INBOUND: HOUSTON [then]
In late fall of 2009, I presented my largest public art piece to date—Inbound: Houston. With the assistance of a Creative Capital Foundation grant and the Cynthia Woods Mitchell Center for the Arts, I converted 13 billboard advertisements on Houston’s freeways to photographic representations of the landscape that exists directly behind the billboard structures. These billboards aimed to engage daily commuters, to surprise and “awaken” them on their journey to work. They attempted to link commuters to their immediate surroundings, through the landscape in their fields of vision or by simply prompting the realization that what is presumed (billboards are for advertisements) may not always be the case.
The hope was for my billboard “ads” to counter the structures’ usual function: urging the purchase of advertised products or services in the future. These repurposed billboards allowed commuters to glimpse an alternate reality (and created, at times, an uncanny and surrealist moment) in a fleeting instant.
During the course of the project, I collaborated with two graduate student composers who created a musical score to accompany the billboards. This soundtrack was available on Houston’s NPR station — drivers could download the score and find directions on how to “tour” the billboards. I also premiered two videos, which I made to accompany a live performance of the compositions. This performance took place at the University of Houston’s opera house during the final week of the billboard installation.
As the billboards came down it became clear to me that I should find a way to extend the life of my project. Not only did I want physical evidence that it had happened, but I also wanted the opportunity to analyze and ground this project — one whose conceptual underpinnings were rooted in the ephemeral. This led to the decision to create a book about Inbound: Houston.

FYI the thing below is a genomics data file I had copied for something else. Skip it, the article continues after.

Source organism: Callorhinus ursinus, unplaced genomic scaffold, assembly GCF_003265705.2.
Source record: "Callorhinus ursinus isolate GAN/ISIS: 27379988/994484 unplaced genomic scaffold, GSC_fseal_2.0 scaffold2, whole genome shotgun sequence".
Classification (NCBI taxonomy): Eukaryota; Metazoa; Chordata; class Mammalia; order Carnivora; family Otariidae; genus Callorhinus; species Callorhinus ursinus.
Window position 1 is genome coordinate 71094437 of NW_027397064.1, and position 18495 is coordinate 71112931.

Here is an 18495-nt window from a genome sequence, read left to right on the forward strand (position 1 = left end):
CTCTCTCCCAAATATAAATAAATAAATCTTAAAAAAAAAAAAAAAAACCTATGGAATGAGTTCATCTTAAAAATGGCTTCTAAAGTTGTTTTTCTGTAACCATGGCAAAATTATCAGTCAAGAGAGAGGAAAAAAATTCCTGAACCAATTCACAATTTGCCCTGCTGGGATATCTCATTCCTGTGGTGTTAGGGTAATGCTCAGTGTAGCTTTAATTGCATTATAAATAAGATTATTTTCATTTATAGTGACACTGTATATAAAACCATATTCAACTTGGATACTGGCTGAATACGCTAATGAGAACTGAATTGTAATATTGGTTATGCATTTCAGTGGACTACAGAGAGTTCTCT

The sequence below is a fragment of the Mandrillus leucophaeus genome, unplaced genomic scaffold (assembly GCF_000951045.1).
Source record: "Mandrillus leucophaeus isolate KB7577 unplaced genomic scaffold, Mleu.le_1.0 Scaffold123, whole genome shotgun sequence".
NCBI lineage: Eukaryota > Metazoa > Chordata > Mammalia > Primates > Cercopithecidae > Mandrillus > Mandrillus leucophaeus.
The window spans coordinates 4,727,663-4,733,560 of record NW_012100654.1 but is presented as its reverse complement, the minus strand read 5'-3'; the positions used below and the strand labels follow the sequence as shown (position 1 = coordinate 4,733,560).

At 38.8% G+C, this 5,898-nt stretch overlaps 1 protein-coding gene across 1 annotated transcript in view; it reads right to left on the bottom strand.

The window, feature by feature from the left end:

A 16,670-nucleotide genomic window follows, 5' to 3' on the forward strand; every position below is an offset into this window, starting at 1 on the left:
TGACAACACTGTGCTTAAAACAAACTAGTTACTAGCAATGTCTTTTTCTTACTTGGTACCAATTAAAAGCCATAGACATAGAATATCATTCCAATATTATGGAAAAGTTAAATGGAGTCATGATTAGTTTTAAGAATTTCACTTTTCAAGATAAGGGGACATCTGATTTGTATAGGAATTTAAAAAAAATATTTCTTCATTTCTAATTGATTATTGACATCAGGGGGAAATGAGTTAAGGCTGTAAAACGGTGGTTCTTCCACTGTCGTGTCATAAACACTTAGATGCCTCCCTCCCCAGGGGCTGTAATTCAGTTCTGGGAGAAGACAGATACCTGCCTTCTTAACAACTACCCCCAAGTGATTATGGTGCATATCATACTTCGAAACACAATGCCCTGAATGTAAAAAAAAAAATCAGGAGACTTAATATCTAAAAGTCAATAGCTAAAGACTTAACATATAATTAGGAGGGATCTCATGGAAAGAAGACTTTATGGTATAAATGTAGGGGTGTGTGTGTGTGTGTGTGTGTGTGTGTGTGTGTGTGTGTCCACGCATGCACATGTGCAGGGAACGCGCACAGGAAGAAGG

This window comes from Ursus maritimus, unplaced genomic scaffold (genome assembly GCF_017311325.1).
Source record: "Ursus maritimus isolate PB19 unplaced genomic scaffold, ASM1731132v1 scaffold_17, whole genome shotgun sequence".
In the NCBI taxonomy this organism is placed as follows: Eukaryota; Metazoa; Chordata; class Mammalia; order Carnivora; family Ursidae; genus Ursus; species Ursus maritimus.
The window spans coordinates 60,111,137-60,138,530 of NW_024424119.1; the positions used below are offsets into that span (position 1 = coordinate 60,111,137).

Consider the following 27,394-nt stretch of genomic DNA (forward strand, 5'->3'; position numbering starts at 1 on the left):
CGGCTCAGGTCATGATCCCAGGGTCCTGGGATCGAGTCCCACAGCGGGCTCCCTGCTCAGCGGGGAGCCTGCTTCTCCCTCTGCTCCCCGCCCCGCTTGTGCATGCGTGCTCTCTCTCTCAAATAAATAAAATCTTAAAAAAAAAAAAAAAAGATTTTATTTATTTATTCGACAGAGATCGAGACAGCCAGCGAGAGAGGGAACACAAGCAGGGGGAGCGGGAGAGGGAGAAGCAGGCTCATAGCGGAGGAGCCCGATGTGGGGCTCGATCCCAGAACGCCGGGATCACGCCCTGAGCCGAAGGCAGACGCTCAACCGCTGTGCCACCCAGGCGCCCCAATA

INBOUND: HOUSTON [now]
Some wonderful people agreed to participate in this endeavor — Sharifa Rhodes-Pitts (a Houston native and author of Harlem is Nowhere) contributed beautiful prose; there’s a conversation between the artist Paul Ramirez-Jonas and me, and an essay by scholar, curator and critic Nuit Banai. I was thrilled to receive funding ($15,000), which covers most of the expenses. I am sending out this plea to raise the final $3,000.
Your support means so much, and whether you can give a little or give more, your contribution will allow this exciting project to happen!
FIRST STRETCH GOAL ANNOUNCED!!!!!!!!!!!!!!
I am so excited to have reached my initial goal! So this seems like the right time to talk about my stretch goal.
If I can reach a goal of $4,800, 160% funded, all books will get wrapped with a bellyband. While this would be a great additional design feature for most books, in the case of mine it will have special impact. I plan to illustrate (in a subtle way) what it was like to drive by one of my billboards. The bellyband will be printed with a billboard image that will overlay the landscape on the book's cover. In effect, the bellyband will both obscure and reveal the landscape behind it, just as my billboards did. This additional $1,800 toward the book would also allow me to include one gatefold, which would feature two foldout panoramic views of my billboards.
Risks and challenges
The project's challenges at this stage relate to the design and editing process. With limited funds and a finite number of pages to work with, we must really examine each page and make tough decisions regarding what content stays and what gets deleted.Learn about accountability on Kickstarter
- (30 days)